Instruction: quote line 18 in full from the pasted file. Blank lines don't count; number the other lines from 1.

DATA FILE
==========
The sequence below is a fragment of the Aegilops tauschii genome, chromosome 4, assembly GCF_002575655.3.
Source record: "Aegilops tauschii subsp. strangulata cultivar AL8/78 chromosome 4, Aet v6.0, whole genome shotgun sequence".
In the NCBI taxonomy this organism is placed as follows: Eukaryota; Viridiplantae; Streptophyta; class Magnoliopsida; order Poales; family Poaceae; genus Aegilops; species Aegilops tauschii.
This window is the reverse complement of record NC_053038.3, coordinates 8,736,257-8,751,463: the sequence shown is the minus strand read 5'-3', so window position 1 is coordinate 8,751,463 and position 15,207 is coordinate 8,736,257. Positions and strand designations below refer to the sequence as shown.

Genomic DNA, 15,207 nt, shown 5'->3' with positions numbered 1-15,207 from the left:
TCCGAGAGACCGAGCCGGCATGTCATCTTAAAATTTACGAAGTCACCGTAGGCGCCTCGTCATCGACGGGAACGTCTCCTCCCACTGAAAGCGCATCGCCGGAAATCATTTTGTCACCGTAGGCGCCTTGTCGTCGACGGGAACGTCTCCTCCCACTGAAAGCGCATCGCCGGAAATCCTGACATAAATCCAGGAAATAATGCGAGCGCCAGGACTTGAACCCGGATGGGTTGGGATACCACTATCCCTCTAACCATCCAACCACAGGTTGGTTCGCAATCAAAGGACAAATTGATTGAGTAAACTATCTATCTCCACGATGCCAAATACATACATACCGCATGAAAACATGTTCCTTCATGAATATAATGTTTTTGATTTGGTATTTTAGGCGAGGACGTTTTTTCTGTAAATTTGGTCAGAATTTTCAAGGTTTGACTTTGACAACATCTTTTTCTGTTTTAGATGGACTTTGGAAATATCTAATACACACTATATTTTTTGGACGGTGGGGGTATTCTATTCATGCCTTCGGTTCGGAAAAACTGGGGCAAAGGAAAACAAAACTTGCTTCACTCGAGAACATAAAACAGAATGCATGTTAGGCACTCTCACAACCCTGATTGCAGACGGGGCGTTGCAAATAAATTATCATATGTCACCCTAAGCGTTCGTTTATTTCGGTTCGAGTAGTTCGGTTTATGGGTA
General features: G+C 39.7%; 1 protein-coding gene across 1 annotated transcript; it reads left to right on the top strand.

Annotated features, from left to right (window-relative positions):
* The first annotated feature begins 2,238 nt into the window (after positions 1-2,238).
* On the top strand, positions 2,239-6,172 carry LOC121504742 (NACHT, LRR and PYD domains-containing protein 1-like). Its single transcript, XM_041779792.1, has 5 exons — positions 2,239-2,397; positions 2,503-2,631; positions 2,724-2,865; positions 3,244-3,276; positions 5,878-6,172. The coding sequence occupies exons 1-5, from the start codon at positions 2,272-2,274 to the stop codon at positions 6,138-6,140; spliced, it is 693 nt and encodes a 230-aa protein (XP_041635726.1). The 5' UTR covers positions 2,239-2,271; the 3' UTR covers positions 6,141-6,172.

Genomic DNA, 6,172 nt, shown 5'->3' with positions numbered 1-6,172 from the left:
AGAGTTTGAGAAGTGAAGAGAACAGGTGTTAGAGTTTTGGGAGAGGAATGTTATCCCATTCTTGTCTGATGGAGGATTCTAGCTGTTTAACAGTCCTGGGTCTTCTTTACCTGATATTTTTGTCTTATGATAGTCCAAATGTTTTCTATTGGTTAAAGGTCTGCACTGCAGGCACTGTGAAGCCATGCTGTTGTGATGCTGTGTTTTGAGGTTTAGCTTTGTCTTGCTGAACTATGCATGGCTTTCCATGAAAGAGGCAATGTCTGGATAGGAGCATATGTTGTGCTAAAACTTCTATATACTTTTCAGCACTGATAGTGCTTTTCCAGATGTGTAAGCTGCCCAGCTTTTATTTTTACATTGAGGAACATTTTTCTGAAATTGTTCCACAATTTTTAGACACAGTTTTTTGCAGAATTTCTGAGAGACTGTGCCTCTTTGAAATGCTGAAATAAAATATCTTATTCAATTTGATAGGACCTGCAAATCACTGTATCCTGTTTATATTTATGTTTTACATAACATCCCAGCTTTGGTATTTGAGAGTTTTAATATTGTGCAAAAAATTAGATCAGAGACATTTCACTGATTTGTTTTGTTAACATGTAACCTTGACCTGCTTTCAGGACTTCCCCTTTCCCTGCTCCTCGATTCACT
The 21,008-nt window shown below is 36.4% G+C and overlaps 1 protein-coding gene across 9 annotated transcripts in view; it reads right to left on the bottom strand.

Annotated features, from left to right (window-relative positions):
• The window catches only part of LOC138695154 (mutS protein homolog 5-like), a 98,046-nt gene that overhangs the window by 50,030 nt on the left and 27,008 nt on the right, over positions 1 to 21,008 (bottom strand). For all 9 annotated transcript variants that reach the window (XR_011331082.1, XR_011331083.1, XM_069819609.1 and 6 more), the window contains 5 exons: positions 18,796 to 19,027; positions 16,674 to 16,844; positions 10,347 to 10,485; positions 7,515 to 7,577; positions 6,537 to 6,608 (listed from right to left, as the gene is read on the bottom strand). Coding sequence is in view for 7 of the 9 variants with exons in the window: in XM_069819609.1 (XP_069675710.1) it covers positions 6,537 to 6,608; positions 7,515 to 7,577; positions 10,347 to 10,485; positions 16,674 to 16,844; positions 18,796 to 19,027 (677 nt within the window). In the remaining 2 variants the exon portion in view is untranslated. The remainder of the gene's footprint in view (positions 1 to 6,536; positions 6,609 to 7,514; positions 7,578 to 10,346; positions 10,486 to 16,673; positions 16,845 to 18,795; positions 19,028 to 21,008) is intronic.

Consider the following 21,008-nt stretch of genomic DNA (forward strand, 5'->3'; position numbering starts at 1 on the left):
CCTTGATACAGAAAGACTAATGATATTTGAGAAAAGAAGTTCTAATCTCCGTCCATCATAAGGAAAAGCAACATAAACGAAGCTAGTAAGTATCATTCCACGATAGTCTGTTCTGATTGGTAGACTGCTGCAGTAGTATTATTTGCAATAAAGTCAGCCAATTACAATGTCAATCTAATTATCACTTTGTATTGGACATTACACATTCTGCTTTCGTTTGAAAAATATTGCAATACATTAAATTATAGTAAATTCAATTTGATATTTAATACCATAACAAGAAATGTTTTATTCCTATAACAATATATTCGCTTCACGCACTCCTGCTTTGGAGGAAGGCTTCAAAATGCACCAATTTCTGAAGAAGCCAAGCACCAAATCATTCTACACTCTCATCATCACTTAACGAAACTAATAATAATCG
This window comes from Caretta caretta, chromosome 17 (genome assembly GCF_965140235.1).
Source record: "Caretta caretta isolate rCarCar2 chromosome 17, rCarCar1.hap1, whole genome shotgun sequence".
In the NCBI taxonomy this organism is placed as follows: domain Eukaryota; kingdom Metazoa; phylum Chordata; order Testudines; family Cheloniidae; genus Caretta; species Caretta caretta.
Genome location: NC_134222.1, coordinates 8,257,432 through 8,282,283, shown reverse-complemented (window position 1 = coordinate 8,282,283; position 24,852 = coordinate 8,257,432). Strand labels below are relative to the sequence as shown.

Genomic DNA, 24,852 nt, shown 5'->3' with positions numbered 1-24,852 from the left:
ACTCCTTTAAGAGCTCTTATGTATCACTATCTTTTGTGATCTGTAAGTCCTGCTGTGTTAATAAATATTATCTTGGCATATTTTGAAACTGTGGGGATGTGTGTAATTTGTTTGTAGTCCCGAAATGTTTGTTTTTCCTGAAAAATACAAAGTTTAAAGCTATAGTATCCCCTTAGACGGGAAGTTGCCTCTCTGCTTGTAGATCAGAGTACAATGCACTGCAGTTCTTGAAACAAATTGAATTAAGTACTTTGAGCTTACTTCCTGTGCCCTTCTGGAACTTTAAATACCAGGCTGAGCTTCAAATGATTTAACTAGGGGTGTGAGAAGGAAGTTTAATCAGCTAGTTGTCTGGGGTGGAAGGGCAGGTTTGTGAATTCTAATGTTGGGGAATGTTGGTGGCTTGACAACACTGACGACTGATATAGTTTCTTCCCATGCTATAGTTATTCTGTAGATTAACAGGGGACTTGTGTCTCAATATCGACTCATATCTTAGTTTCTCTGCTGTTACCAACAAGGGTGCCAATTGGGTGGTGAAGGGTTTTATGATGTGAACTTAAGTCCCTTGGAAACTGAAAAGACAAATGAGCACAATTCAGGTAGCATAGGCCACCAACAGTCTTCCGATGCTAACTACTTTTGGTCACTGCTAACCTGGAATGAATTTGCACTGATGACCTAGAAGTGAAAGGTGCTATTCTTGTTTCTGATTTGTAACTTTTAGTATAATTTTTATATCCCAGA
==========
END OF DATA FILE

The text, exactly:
This window comes from Caretta caretta, chromosome 17 (genome assembly GCF_965140235.1).